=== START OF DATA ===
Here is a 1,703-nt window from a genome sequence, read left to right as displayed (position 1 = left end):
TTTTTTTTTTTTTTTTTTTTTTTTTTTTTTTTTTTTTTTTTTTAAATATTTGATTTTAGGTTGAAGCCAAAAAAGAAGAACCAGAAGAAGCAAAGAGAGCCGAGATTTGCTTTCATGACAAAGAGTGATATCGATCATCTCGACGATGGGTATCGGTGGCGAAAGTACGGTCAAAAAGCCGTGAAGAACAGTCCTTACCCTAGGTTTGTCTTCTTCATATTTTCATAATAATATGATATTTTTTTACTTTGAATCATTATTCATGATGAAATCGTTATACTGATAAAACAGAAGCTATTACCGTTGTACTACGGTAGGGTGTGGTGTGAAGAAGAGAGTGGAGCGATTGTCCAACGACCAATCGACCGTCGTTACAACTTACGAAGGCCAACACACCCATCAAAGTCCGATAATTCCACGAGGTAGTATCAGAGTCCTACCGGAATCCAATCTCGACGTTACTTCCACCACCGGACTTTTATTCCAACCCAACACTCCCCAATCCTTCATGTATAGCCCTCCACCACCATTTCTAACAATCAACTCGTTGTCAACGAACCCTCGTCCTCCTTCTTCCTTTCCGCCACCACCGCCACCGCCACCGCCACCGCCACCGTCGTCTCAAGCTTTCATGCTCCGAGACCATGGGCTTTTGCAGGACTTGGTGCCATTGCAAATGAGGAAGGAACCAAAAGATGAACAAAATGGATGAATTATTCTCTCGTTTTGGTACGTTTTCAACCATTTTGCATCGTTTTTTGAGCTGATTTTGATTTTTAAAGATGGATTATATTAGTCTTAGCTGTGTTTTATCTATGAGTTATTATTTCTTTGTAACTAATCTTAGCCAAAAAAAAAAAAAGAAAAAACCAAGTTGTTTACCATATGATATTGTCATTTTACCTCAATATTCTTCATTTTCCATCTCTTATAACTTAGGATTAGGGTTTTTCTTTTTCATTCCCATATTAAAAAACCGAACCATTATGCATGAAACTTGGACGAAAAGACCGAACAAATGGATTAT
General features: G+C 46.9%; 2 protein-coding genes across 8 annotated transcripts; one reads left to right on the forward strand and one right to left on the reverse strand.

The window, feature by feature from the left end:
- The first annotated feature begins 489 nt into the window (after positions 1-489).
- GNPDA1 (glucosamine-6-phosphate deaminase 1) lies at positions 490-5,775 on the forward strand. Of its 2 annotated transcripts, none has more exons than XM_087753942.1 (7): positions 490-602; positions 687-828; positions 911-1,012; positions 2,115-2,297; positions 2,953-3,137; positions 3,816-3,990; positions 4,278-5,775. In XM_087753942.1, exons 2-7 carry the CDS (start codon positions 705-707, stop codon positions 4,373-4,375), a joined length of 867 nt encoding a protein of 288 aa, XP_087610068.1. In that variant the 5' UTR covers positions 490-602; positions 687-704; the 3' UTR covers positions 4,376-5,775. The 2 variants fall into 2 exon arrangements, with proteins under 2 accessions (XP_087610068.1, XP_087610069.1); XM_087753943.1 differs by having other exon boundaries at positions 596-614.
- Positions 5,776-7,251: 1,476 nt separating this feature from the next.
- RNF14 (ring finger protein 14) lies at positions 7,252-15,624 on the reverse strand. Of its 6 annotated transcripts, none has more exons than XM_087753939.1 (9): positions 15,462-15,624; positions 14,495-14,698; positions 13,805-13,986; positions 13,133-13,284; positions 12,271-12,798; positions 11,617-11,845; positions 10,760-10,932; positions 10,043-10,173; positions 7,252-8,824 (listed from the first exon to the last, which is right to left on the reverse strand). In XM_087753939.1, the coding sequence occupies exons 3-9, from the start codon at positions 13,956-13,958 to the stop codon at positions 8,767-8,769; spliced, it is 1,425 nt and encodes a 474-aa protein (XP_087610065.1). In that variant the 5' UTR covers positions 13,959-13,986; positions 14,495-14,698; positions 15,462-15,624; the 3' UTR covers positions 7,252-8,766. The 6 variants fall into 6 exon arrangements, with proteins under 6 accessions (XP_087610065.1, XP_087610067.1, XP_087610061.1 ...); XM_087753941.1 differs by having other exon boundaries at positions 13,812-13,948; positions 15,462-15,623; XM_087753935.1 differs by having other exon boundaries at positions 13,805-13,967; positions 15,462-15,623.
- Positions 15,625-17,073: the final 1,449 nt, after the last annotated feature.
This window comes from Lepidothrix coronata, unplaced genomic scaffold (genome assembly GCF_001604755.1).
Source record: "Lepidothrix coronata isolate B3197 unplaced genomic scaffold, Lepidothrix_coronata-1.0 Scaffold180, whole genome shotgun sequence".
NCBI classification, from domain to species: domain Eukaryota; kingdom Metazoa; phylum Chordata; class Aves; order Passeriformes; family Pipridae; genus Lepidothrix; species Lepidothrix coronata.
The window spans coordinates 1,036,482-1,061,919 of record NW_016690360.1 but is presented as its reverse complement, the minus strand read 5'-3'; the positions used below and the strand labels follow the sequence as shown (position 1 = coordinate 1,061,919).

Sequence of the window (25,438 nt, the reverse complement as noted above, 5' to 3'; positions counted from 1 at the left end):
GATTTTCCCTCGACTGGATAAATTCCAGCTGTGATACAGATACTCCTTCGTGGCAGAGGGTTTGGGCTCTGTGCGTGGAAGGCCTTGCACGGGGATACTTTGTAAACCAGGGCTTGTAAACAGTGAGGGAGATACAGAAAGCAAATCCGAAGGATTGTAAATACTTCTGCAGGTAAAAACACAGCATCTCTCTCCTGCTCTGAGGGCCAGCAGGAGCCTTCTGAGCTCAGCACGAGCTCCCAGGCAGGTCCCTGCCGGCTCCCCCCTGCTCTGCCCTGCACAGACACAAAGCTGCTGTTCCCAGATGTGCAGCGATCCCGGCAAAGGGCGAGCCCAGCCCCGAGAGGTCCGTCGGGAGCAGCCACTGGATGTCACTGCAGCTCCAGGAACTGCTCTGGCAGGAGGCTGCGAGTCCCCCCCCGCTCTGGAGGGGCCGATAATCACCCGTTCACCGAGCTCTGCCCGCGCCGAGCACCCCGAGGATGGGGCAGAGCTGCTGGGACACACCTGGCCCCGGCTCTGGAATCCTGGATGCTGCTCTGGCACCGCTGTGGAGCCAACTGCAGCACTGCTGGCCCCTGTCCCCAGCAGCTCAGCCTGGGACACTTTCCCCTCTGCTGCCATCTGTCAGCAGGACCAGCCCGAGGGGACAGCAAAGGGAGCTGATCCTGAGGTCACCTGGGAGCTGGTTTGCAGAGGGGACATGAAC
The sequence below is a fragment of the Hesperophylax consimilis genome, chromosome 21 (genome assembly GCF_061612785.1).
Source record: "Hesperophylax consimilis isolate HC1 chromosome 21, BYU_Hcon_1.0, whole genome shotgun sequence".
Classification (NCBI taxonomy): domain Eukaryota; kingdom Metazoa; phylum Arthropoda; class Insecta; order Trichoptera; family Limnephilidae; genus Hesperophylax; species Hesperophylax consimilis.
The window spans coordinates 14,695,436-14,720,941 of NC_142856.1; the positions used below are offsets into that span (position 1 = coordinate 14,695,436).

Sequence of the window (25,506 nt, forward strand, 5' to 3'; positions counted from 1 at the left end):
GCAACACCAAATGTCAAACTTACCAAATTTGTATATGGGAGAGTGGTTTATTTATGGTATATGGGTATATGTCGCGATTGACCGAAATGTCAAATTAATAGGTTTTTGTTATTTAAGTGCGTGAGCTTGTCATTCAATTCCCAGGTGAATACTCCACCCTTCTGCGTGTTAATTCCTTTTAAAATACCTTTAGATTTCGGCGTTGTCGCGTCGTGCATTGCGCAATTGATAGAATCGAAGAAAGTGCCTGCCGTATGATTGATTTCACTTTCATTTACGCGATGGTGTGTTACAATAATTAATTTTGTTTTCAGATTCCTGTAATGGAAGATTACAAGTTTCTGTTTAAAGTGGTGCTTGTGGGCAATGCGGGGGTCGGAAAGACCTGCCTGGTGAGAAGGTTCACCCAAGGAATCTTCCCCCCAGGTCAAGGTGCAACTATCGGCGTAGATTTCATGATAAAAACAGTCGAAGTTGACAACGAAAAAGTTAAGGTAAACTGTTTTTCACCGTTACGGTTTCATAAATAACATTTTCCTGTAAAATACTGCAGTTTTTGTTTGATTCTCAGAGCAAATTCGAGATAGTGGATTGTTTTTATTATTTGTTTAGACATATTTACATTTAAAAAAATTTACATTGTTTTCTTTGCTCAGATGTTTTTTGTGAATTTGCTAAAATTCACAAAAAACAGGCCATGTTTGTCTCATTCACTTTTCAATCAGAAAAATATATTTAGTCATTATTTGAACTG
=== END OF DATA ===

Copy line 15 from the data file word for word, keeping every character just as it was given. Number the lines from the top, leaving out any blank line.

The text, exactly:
GATTTTCCCTCGACTGGATAAATTCCAGCTGTGATACAGATACTCCTTCGTGGCAGAGGGTTTGGGCTCTGTGCGTGGAAGGCCTTGCACGGGGATACTTTGTAAACCAGGGCTTGTAAACAGTGAGGGAGATACAGAAAGCAAATCCGAAGGATTGTAAATACTTCTGCAGGTAAAAACACAGCATCTCTCTCCTGCTCTGAGGGCCAGCAGGAGCCTTCTGAGCTCAGCACGAGCTCCCAGGCAGGTCCCTGCCGGCTCCCCCCTGCTCTGCCCTGCACAGACACAAAGCTGCTGTTCCCAGATGTGCAGCGATCCCGGCAAAGGGCGAGCCCAGCCCCGAGAGGTCCGTCGGGAGCAGCCACTGGATGTCACTGCAGCTCCAGGAACTGCTCTGGCAGGAGGCTGCGAGTCCCCCCCCGCTCTGGAGGGGCCGATAATCACCCGTTCACCGAGCTCTGCCCGCGCCGAGCACCCCGAGGATGGGGCAGAGCTGCTGGGACACACCTGGCCCCGGCTCTGGAATCCTGGATGCTGCTCTGGCACCGCTGTGGAGCCAACTGCAGCACTGCTGGCCCCTGTCCCCAGCAGCTCAGCCTGGGACACTTTCCCCTCTGCTGCCATCTGTCAGCAGGACCAGCCCGAGGGGACAGCAAAGGGAGCTGATCCTGAGGTCACCTGGGAGCTGGTTTGCAGAGGGGACATGAAC